Tebasaki (手羽先) means ‘chicken wings’ in Japan. The most popular part of the wing is not the tip, which is best saved to add its collagen to a soup or broth, nor is it the meaty drummette! The middle section with two bones (equivalent to the radius and the ulna) and plenty of fatty skin is favored for yakitori skewers. Nagoya City in Aichi Prefecture (central Japan) is famous for its deep-fried spicy chicken wings. This yakitori is enjoyed all over Japan, sometimes simmered then grilled, other times, simply grilled with a little salt the better to savor its crispy skin.
The crispiness of the skin is enhanced by skewering the wings to expose as much surface to the heat as possible. To do this, Ms. Shimbo describes a method for removing the smaller bone. The skin and meat is butterflied so it resembles a trapezoid (or kite). A skewer is inserted into one corner, behind the large bone, and into the opposite corner. Use two wings per skewer/serving. (Ms. Shimbo suggests using two skewers to prevent the wings from turning on a single axis.)
|To remove the smaller bone from the wing,
cut along the smooth unruffled edge.
|Cut into the wing on the smooth edge to reveal the thin bone. Cut the cartilage to release the bone.||The ruffly fatty skin should be in the middle of each skewered wing.|
It’s a good idea to twist the skewers when the wings come off the grill: if the meat cools, it can be difficult to pull them out! Inspired by Skewer It! check it out!!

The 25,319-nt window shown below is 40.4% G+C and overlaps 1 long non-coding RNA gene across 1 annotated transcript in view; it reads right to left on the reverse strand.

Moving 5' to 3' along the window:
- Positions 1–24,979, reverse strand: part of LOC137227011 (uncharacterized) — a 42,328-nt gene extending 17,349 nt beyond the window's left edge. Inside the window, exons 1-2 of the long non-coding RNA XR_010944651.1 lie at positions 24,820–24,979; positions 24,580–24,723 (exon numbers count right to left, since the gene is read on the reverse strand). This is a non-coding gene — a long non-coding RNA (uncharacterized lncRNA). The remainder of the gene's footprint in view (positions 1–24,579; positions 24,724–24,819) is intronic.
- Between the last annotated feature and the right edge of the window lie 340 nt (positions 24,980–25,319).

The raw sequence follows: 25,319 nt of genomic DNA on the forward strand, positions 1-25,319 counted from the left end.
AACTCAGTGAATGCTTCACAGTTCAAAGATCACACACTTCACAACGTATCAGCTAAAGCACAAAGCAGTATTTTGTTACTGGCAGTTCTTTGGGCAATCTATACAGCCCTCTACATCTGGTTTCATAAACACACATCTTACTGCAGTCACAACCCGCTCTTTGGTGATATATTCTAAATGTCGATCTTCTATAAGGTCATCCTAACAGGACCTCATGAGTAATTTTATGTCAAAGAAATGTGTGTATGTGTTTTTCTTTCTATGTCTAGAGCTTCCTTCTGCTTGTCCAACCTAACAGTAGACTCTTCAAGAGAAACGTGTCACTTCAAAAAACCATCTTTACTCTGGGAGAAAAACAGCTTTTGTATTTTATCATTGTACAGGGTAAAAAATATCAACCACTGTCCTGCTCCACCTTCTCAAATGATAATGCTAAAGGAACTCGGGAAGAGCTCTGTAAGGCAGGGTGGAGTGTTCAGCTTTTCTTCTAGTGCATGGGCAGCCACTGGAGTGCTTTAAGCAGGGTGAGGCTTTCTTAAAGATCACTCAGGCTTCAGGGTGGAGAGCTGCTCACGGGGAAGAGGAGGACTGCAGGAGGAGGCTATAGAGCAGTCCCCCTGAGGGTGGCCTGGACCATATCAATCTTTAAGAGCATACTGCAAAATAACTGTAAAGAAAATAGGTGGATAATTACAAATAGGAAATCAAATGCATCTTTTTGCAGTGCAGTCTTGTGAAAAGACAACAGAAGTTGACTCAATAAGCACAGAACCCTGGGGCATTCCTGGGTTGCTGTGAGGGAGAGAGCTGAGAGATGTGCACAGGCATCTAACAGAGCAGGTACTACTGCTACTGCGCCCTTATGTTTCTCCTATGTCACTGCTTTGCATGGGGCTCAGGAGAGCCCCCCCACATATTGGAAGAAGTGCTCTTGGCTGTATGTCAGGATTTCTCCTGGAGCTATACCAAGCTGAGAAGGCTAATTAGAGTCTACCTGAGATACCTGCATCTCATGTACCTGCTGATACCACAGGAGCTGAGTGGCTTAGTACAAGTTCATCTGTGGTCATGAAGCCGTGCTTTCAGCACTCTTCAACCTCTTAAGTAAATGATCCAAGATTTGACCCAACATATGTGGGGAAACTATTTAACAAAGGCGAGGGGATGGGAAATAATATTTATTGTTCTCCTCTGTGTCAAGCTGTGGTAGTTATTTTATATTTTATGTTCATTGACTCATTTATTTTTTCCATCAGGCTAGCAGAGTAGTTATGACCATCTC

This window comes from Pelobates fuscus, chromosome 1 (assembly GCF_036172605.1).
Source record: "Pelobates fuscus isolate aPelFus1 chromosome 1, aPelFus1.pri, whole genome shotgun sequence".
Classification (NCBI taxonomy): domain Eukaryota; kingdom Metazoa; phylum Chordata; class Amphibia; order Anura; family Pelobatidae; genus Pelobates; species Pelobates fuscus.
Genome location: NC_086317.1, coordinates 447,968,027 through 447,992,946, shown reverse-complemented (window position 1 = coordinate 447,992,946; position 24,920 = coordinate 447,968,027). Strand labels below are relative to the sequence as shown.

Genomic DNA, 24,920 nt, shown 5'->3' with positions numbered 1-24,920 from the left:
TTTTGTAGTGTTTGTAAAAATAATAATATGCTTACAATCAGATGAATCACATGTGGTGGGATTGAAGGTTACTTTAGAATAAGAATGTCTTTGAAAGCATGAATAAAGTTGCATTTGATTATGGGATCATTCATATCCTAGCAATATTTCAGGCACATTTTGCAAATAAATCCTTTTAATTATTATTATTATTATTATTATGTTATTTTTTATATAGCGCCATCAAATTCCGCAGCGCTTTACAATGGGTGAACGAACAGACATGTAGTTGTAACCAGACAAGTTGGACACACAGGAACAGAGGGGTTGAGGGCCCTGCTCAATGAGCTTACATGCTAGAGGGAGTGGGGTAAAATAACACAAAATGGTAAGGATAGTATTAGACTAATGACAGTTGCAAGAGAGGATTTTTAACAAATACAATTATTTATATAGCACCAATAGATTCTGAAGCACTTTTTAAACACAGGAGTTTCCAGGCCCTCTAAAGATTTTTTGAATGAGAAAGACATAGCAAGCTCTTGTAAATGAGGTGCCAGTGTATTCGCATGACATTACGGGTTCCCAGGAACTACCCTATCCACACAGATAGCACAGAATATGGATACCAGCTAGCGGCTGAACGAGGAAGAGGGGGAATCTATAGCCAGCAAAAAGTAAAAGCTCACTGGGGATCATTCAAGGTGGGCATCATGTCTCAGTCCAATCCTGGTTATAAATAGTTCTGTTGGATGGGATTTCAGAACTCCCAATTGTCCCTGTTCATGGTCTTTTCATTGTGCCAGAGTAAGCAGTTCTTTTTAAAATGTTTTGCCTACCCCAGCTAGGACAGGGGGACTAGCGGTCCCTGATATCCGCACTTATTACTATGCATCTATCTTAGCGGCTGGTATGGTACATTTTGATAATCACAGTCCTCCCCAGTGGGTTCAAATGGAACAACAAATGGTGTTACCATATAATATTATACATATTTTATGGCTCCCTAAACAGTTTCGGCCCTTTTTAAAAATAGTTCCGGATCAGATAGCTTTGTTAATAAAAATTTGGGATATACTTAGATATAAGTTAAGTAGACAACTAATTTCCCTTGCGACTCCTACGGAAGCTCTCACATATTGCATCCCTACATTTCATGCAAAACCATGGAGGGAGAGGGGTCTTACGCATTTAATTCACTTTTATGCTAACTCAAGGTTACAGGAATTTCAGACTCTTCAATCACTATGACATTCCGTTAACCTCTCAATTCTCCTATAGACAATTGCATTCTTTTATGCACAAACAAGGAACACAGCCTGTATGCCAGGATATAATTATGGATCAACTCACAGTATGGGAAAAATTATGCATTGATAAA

Chicken Wings on Skewers
4 appetizers, light meal for 2
- 8 chicken wings: second joints, the part with 2 bones
- 1 yuzu or lime cut in wedges
Soak 4 bamboo skewers in water for at least an hour. Heat a grill or broiler. Lay the wings flat on a work surface to remove the smaller bone as described above. Thread 2 wings on each skewer. Salt the chicken liberally on both sides, and cook until golden. Serve with yuzu or lime wedges.
9 thoughts on “Tebasaki Grilled Chicken Wings”
Let’s not forget Basashi! Found in relatively few yakitori shops (very limited amounts go to the shops that serve it) it is a wonderful treat that very few gaijin learn to enjoy.
I like mine with grated garlic and raw quail egg.
Hmm. Given the opportunity, I’d certainly try it, if only from curiosity. From descriptions I’ve read, it can be tough and chewy, or tender and sweet. But then, the same could be said of any kind of meat or seafood.
The whole izakaya experience is not possible to reproduce at home; it sounds like such fun to have an assortment of snacks come to you with a nice glass of beer. Two or three different yakitori skewers is about as assorted as I manage!
Depends on how thinly it’s sliced I suppose. I’ve had it a few times and it wasn’t tough or chewy.
By the way, did you catch the episode of Bizarre Foods the other day where Andrew Zimmern traveled to the little village south of Tokyo that specializes in Tuna? I lived right up the road from that harbor when I lived in Japan in the 80’s. I’ve had some incredible food in that town, including a whole roasted Tuna head for a large party.
God, you make me hungry already. And I just ate one hour ago!
(link removed —Tess)
Loved this post, Tess!
Wonderful explanation and pictures!
This is a nice way to eat chicken wings. When we were in Buffalo a few weeks ago, of course we had to try the famous spicy wings there. (The version Mr. Tess made were much better—I thought, anyway—LOL.)
The drummets are always far more appealing: the flats always have that repulsive edge of squishy fat skin. Cut this way and grilled, it has a chance to get crisp.
I will definitely try it… Don’t tell anyone but I’ve never cooked chicken wings before (well, only as oven-fried chicken, Phil’s family recipe)
I want to try this cutting method you showed.
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